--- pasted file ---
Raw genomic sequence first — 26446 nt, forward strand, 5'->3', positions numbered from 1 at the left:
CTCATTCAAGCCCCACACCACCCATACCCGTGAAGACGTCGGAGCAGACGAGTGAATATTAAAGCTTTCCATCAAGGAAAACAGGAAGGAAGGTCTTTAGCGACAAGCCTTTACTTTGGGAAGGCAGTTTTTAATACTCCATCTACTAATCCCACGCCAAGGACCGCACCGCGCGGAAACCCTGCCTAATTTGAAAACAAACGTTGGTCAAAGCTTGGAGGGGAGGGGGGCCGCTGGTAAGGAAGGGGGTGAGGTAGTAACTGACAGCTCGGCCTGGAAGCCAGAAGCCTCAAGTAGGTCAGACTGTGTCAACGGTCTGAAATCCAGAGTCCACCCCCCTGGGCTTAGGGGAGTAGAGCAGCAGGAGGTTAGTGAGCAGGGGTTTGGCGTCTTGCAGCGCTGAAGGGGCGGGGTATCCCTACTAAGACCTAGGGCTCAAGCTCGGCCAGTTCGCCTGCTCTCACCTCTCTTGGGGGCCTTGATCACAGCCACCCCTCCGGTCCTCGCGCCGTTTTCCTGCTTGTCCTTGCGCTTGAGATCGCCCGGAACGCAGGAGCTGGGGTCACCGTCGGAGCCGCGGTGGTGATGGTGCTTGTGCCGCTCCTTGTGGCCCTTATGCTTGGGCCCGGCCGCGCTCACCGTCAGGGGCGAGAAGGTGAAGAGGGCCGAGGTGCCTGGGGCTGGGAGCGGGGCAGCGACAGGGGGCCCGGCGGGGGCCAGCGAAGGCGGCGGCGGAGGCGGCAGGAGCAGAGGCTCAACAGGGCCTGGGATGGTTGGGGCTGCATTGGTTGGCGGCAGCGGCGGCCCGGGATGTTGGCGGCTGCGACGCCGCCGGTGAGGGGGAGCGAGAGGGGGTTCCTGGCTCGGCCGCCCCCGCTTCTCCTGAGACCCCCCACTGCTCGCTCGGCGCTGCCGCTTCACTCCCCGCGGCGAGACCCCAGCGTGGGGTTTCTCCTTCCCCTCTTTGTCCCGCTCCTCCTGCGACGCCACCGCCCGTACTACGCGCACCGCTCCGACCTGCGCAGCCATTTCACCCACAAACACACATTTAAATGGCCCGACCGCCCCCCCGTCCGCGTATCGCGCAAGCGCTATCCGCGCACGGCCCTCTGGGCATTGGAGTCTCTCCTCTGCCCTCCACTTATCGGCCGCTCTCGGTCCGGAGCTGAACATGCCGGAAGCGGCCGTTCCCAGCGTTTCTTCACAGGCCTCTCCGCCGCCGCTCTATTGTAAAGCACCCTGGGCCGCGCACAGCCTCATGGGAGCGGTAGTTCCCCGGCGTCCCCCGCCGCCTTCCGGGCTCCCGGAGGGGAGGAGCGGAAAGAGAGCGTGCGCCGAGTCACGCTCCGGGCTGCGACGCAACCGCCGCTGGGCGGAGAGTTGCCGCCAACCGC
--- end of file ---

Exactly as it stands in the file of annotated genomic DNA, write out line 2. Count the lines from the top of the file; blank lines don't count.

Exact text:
CTCATTCAAGCCCCACACCACCCATACCCGTGAAGACGTCGGAGCAGACGAGTGAATATTAAAGCTTTCCATCAAGGAAAACAGGAAGGAAGGTCTTTAGCGACAAGCCTTTACTTTGGGAAGGCAGTTTTTAATACTCCATCTACTAATCCCACGCCAAGGACCGCACCGCGCGGAAACCCTGCCTAATTTGAAAACAAACGTTGGTCAAAGCTTGGAGGGGAGGGGGGCCGCTGGTAAGGAAGGGGGTGAGGTAGTAACTGACAGCTCGGCCTGGAAGCCAGAAGCCTCAAGTAGGTCAGACTGTGTCAACGGTCTGAAATCCAGAGTCCACCCCCCTGGGCTTAGGGGAGTAGAGCAGCAGGAGGTTAGTGAGCAGGGGTTTGGCGTCTTGCAGCGCTGAAGGGGCGGGGTATCCCTACTAAGACCTAGGGCTCAAGCTCGGCCAGTTCGCCTGCTCTCACCTCTCTTGGGGGCCTTGATCACAGCCACCCCTCCGGTCCTCGCGCCGTTTTCCTGCTTGTCCTTGCGCTTGAGATCGCCCGGAACGCAGGAGCTGGGGTCACCGTCGGAGCCGCGGTGGTGATGGTGCTTGTGCCGCTCCTTGTGGCCCTTATGCTTGGGCCCGGCCGCGCTCACCGTCAGGGGCGAGAAGGTGAAGAGGGCCGAGGTGCCTGGGGCTGGGAGCGGGGCAGCGACAGGGGGCCCGGCGGGGGCCAGCGAAGGCGGCGGCGGAGGCGGCAGGAGCAGAGGCTCAACAGGGCCTGGGATGGTTGGGGCTGCATTGGTTGGCGGCAGCGGCGGCCCGGGATGTTGGCGGCTGCGACGCCGCCGGTGAGGGGGAGCGAGAGGGGGTTCCTGGCTCGGCCGCCCCCGCTTCTCCTGAGACCCCCCACTGCTCGCTCGGCGCTGCCGCTTCACTCCCCGCGGCGAGACCCCAGCGTGGGGTTTCTCCTTCCCCTCTTTGTCCCGCTCCTCCTGCGACGCCACCGCCCGTACTACGCGCACCGCTCCGACCTGCGCAGCCATTTCACCCACAAACACACATTTAAATGGCCCGACCGCCCCCCCGTCCGCGTATCGCGCAAGCGCTATCCGCGCACGGCCCTCTGGGCATTGGAGTCTCTCCTCTGCCCTCCACTTATCGGCCGCTCTCGGTCCGGAGCTGAACATGCCGGAAGCGGCCGTTCCCAGCGTTTCTTCACAGGCCTCTCCGCCGCCGCTCTATTGTAAAGCACCCTGGGCCGCGCACAGCCTCATGGGAGCGGTAGTTCCCCGGCGTCCCCCGCCGCCTTCCGGGCTCCCGGAGGGGAGGAGCGGAAAGAGAGCGTGCGCCGAGTCACGCTCCGGGCTGCGACGCAACCGCCGCTGGGCGGAGAGTTGCCGCCAACCGC